The saving grace for the lit snoot is that, as a substitute for a strategically unsatisfying story, fiction can satisfy an abstract sense of novelty, innovation, and shock effect, but only if you have arduously studied what has gone before — that is, if you approach literature primarily academically.

But, while there certainly is a value in knowing what has been written before, studying the technique of previous bowmen so you can more cleverly miss the bull’s eye they hit is not the measure of a serious archer.

Beyond stylistic contrarianism, however, fiction with a bad (or non-existent) plot can substitute for a truly literary story by appealing instead to the moral warrants of particular tribe — or, less generously, to the dogma of a particular political ideology.

To provide an example from a genuinely good story in the modern realist genre which does not suffer from tortured prose or strategic failure of plot, take Brokeback Mountain — both the short story and the film, since Proulx was so enthusiastic about the screen adaptation.*

A beautiful, touching story?  Absolutely.

Literary fiction?  Without a doubt, both tactically and strategically.

Hyped well beyond its considerable merits by the politics of America’s cultural Brahmins? You’d have to be a member of that caste not to recognize it.

The realism of the modern realist genre probably has a lot to do with this hyping factor: the subject matter of modern realist fiction is so (un-inventively) close to the memoir, the essay, and the editorial that it takes on a sort of abstracted importance beyond its literary value.

Sure, plenty of the popularity of “The Sneeches” rests partly on its commentary about bigotry, but nobody considers it important in the struggle against discrimination against people without “stars upon thars.”  Why?  Because there are no such things as Sneeches.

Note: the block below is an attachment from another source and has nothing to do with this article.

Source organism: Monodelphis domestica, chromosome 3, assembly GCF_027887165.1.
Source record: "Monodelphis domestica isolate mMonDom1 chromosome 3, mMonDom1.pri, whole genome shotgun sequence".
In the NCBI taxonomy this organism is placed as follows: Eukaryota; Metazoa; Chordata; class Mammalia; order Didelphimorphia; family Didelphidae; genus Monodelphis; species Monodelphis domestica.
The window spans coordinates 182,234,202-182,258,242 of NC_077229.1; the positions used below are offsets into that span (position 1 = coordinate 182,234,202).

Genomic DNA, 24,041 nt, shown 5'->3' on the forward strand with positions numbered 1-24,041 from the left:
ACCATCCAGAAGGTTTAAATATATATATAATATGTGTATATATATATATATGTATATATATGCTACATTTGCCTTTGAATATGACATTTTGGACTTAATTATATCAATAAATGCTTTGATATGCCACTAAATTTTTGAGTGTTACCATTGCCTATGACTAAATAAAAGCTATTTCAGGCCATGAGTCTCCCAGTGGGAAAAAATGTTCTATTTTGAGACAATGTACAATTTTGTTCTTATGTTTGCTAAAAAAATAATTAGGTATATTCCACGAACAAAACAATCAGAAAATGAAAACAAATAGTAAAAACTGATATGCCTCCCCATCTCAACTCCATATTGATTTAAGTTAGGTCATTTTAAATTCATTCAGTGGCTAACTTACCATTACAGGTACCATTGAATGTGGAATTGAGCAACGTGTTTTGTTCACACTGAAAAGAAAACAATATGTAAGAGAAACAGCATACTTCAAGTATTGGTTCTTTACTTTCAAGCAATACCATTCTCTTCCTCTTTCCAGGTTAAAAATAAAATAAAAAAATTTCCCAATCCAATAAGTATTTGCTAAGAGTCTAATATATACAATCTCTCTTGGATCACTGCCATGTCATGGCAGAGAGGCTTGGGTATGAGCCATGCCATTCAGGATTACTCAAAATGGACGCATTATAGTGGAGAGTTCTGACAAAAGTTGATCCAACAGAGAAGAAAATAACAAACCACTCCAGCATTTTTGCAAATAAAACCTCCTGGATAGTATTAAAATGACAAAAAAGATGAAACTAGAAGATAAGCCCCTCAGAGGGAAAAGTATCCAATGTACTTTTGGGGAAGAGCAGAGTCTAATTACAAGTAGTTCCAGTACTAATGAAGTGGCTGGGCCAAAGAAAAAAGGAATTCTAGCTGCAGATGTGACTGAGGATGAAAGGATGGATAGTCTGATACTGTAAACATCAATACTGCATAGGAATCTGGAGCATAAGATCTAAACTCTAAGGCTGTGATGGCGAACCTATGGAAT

If really good fiction like Proulx’s can be boosted to the Messianic heights of the “culturally transformative” by the political sentiments of the star-bellied literati, really bad fiction can certainly be elevated to mere “literary” status by the same social mechanism.

In other words, not only is Docx’s “literary” really just another genre among many, better described as modern realism, there’s plenty of reason to be respectfully skeptical of the claims of modern realist partisans to the peculiar literariness of works in their genre.

And certainly enough reason to reject completely their claims that other genres lack literary excellence.


* To be honest, the reasons I turned to Proulx were not only that I was deeply impressed by the remarkable vigilance she displayed when inspired to write Brokeback Mountain (I won’t spoil this anecdote, so you’ll have to go find it yourself) but also because she too has a name ending peculiarly with an “x”.

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1 Comment

  1. This is wonderful! But there is so much and so compressed. Would you break it up and expand it some?